It started with protests against President Viktor Yanukovych’s decision not to sign an Association Agreement with the EU. Yanukovych sent out his riot police, who beat peaceful protesters as the cameras rolled. Outraged and unafraid, thousands of people flocked to central Kyiv. The protesters built barricades using any materials available, occupying Maidan Nezalezhnosti, Independence Square. Without violence, they took over City Hall and the Trade Union House, which became the revolution’s headquarters. Since then, the protests have only continued to grow; the last attracted more than 200,000 people. Maidan has started to resemble a never-ending festival, with cauldrons of soup, open fires, a giant stage, and musical performances around the clock. The pop star Ruslana, a Eurovision winner and indefatigable patriot, sings the national anthem at the top of every hour:
Souls and bodies we’ll lay down, all for our freedom,
And we’ll show that we, brothers, are of the Cossack nation!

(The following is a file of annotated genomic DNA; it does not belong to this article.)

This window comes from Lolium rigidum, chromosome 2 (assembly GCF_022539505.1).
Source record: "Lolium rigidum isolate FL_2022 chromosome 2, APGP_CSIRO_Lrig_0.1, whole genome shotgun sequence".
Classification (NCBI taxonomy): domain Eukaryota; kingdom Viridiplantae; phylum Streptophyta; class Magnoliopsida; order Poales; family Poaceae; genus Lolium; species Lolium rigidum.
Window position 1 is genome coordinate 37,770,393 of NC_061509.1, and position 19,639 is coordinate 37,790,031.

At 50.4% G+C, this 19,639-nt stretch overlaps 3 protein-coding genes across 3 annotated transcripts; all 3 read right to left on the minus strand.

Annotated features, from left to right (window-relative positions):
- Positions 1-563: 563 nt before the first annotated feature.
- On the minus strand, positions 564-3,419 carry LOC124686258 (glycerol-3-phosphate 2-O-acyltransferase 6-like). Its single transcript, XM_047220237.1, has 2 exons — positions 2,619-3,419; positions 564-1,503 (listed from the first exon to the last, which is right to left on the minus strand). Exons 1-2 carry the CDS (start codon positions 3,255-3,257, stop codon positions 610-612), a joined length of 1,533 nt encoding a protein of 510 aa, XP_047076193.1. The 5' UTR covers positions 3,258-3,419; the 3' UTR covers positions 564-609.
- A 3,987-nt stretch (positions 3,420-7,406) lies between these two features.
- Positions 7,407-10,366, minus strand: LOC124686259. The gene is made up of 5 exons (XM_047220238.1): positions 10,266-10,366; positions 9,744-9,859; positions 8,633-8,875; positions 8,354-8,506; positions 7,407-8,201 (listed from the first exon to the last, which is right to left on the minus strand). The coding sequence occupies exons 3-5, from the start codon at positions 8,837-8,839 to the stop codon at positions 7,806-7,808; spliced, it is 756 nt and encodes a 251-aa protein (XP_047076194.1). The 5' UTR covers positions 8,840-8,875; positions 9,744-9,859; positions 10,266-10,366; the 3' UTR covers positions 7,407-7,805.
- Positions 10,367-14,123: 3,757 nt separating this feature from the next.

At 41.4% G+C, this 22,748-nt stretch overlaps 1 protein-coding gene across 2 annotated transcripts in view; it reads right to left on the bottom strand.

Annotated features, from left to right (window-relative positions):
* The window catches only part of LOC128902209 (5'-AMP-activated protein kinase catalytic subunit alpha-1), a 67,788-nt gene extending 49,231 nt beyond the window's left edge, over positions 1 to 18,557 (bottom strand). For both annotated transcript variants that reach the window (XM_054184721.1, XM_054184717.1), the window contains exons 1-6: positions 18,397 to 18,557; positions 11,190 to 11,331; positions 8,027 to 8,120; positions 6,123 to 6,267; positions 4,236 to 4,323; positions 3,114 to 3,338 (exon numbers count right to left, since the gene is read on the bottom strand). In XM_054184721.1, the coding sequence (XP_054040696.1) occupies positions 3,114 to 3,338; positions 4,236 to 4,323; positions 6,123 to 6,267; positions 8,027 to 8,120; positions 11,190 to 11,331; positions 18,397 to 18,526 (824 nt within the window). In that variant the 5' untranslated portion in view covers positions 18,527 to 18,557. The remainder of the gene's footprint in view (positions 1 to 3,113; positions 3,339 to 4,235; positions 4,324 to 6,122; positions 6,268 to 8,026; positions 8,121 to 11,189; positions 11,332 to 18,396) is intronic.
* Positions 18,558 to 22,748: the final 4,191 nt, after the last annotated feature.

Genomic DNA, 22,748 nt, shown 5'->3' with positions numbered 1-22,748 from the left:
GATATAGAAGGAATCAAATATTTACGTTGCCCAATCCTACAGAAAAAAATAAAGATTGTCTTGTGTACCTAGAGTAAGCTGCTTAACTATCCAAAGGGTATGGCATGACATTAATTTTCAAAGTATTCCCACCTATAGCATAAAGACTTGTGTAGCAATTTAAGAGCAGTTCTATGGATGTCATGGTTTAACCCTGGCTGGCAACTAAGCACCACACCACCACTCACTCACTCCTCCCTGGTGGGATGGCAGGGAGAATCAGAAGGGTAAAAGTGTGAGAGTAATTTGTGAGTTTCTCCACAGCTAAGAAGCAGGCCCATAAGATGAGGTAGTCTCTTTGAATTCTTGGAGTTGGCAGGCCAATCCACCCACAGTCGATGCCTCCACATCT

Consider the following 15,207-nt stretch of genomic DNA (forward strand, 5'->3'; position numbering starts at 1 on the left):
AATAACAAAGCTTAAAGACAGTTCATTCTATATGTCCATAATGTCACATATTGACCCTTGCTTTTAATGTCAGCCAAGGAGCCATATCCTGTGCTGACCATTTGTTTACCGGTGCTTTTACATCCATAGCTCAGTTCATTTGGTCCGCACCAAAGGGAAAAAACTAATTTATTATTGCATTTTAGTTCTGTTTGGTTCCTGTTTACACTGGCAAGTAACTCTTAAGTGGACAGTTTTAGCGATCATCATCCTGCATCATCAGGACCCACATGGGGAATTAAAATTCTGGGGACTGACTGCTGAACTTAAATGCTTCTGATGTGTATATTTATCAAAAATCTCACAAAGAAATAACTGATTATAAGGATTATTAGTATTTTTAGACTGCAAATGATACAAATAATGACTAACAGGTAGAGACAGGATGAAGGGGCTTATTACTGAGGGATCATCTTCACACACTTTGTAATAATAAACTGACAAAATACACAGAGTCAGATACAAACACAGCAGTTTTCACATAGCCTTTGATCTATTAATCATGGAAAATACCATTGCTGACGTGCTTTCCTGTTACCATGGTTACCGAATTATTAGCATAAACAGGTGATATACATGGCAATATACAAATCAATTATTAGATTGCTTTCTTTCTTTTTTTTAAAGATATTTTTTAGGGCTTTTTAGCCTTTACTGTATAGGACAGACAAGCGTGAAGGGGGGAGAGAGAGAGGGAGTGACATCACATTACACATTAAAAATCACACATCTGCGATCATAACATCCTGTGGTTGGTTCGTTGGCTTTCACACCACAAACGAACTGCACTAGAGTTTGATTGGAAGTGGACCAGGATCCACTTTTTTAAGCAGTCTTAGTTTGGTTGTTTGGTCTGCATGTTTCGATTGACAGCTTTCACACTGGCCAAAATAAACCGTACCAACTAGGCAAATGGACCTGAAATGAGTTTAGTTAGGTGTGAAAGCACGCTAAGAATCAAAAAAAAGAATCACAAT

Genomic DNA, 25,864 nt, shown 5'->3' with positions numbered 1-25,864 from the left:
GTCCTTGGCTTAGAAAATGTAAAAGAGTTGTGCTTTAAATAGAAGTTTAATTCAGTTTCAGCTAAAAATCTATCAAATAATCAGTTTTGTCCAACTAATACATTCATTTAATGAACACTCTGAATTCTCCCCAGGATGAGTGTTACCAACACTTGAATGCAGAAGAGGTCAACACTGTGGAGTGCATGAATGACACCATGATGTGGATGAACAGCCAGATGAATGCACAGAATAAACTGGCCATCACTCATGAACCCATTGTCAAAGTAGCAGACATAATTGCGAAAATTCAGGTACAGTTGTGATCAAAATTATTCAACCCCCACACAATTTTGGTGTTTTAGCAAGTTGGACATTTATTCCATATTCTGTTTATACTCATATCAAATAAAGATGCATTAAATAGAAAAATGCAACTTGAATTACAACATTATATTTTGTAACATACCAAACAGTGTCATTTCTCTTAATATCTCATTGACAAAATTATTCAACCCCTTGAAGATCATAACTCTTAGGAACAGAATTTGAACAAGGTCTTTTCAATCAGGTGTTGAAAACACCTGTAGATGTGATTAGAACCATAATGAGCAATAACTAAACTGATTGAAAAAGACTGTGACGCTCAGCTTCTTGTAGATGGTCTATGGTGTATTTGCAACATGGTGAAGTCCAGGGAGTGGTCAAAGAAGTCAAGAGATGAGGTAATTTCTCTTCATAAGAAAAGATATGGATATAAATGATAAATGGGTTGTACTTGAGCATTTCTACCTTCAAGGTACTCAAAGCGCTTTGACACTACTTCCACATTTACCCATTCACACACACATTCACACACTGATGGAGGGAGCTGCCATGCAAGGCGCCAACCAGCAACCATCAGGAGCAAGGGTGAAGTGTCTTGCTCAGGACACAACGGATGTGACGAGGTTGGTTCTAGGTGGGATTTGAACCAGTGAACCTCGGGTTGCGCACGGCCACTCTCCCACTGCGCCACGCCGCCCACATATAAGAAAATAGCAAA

The Cossack nation, of course, has had its dark moments—pogroms, for example. When 200,000 people shout “Glory to the heroes!” in response to the call “Glory to Ukraine!,” one becomes a bit uneasy; these scenes rarely end well. Now and then someone shouts “Death to enemies!” as if they think they’re taking part in another, bloodier kind of revolution. A little while ago, people toppled the Lenin statue on Bessarabsky Square, hacking the old man to bits. The international media was delighted, mostly ignoring the fact that the topplers were far-right nationalists who hate not only Communists, but also Russians, Germans, and Jews. One of the opposition leaders, Oleh Tyahnybok, is the kind of person who tries to pacify his critics with statements like, “I’m not anti-Semitic—I’m pro-Ukrainian.” Meanwhile, John McCain has gotten involved; the cold warriors are lurching up out of their coffins, eager to yell about freedom, democracy, and the right side of history. But the crowds on Maidan have been overwhelmingly peaceful, and extreme nationalism seems to be only a small (though well-organized) current in the protest movement.